Another area I've been interested in documenting, and doctors are testing for this using fMRI BOLD technology pre and post angioplasty, is that CCSVI creates diffuse cerebral hypoxia in MS brains. Being at high altitude creates a more severe hypoxic situation, increasing cellular death and activating the immune system.
CONCLUSION: These findings suggest that extremely high-altitude exposures may cause subtle white and grey matter changes that mainly affect brain regions involved in motor activity.
However, there is impairment of central nervous system function at high altitude which persists following return to sea level.
Significant abnormalities of motor coordination persisted for more than 12 months in most members of the Everest expedition.
There is evidence that the climbers who ventilate most at high altitude have the most central nervous system impairment, presumably because of the more severe cerebral vasoconstriction
Shayk wrote:Reduced oxygen due to high-altitude exposure relates to atrophy in motor-function brain areasCONCLUSION: These findings suggest that extremely high-altitude exposures may cause subtle white and grey matter changes that mainly affect brain regions involved in motor activity.
...."clear improvement after angioplasty"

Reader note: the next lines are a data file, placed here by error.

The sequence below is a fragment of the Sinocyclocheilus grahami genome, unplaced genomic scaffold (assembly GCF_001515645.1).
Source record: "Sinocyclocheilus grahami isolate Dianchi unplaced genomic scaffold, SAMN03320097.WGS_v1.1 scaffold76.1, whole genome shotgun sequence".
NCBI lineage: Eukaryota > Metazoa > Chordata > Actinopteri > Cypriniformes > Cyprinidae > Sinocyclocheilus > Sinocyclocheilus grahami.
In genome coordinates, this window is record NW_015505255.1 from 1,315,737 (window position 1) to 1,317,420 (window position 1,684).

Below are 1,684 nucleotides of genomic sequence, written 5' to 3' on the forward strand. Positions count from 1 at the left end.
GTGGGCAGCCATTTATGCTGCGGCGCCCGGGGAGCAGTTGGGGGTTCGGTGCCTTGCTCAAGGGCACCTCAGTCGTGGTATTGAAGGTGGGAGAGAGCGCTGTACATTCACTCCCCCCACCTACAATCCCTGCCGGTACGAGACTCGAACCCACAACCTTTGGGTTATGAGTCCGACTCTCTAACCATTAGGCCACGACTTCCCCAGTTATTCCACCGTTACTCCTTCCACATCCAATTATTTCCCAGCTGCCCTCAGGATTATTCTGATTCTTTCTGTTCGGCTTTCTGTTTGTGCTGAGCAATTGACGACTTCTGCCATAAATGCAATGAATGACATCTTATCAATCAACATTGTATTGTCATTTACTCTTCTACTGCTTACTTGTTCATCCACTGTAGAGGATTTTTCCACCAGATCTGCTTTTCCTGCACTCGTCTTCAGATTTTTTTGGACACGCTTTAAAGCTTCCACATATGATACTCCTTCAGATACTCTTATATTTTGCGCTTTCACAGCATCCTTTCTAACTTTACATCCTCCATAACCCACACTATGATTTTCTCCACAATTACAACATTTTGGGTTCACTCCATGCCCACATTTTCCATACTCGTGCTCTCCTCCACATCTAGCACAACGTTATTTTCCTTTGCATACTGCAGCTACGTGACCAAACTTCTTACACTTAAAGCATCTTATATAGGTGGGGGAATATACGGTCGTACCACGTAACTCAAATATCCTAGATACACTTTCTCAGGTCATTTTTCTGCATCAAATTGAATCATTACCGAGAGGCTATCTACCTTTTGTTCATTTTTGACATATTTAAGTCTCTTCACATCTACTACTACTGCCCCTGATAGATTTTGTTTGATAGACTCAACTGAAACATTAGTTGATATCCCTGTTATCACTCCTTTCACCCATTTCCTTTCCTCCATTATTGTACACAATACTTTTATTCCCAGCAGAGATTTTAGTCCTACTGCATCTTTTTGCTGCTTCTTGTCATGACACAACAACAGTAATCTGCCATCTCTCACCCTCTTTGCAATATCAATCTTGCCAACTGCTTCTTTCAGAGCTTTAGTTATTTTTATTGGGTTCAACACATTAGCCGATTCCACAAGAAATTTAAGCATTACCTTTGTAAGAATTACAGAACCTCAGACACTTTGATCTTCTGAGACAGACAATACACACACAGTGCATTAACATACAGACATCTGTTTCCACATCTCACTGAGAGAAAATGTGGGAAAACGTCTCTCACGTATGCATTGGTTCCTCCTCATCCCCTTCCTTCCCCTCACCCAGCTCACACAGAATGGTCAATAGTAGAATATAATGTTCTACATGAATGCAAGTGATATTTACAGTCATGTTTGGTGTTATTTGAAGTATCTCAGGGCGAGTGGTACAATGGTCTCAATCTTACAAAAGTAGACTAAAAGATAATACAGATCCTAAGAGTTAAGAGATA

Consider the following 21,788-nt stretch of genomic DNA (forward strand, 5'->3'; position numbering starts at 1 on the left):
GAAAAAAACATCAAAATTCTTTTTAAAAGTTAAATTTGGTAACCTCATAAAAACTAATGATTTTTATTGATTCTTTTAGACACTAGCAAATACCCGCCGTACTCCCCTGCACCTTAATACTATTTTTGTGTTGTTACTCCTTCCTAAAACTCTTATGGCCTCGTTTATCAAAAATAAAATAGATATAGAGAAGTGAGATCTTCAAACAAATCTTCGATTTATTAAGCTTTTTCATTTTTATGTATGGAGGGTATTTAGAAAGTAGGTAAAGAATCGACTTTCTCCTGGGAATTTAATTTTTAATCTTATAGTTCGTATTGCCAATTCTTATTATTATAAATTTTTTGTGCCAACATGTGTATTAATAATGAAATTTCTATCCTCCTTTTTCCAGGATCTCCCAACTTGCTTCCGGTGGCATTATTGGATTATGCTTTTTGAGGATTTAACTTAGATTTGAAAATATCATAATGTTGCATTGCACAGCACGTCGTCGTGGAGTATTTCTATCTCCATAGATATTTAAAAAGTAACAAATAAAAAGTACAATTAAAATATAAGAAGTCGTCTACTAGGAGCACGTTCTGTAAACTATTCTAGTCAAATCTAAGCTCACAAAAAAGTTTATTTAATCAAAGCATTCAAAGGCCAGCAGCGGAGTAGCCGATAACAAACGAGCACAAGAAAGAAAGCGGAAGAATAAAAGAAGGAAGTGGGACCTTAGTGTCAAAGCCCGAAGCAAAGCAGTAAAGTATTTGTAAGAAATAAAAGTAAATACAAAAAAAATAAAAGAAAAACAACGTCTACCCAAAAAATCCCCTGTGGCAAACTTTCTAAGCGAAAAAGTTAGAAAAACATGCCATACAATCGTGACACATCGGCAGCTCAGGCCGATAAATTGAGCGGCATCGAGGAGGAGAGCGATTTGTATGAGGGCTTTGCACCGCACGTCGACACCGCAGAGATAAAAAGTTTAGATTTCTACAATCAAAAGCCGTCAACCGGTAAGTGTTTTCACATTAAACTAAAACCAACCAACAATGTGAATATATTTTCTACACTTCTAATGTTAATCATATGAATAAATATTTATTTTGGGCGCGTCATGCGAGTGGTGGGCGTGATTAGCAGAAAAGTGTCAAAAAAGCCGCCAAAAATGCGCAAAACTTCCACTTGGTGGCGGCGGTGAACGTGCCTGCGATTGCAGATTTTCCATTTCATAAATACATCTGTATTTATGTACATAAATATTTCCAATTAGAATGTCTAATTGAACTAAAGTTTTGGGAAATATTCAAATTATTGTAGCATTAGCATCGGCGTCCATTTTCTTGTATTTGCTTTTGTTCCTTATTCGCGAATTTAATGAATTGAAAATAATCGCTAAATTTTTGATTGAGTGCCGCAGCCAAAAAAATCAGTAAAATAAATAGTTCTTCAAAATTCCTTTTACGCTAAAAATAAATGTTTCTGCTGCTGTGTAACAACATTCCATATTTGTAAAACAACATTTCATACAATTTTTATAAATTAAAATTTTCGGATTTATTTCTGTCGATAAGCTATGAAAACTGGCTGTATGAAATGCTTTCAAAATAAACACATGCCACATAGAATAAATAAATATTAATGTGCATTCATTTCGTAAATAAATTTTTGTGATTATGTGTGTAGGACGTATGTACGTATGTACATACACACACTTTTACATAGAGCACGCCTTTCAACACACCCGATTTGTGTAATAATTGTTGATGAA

The other focus is epidemiology, the effects of hypoxia on lifespan and progression of cancer, heart disease, obesity, lung diseases, and neurological diseases, including Alzheimer’s and multiple sclerosis. Projected studies will investigate multiple sclerosis progression, longevity, cardiovascular disease, and behavior of malaria at altitude. Medical applications for these studies are being realized in conjunction with sophisticated geographic information systems technology that tracks migrations of populations.
Research director Robert Roach, Ph.D., is investigating the brain response to hypoxia and its relation to AMS and the genetics of AMS and human athletic performance. Vaughn Browne, M.D., Ph.D., studies the genetics of low birth-weight babies at altitude, investigating the differences in pregnancy adaptations of women whose ancestors lived in the Bolivian Andes for millennia compared to European women whose ancestors lived at altitude for only a few generations.
ARC scientists are offering their expertise to high-altitude clinical research projects worldwide. Ultimately, experts hope understanding gained through research improves the clinical treatment of problems related to hypoxia.
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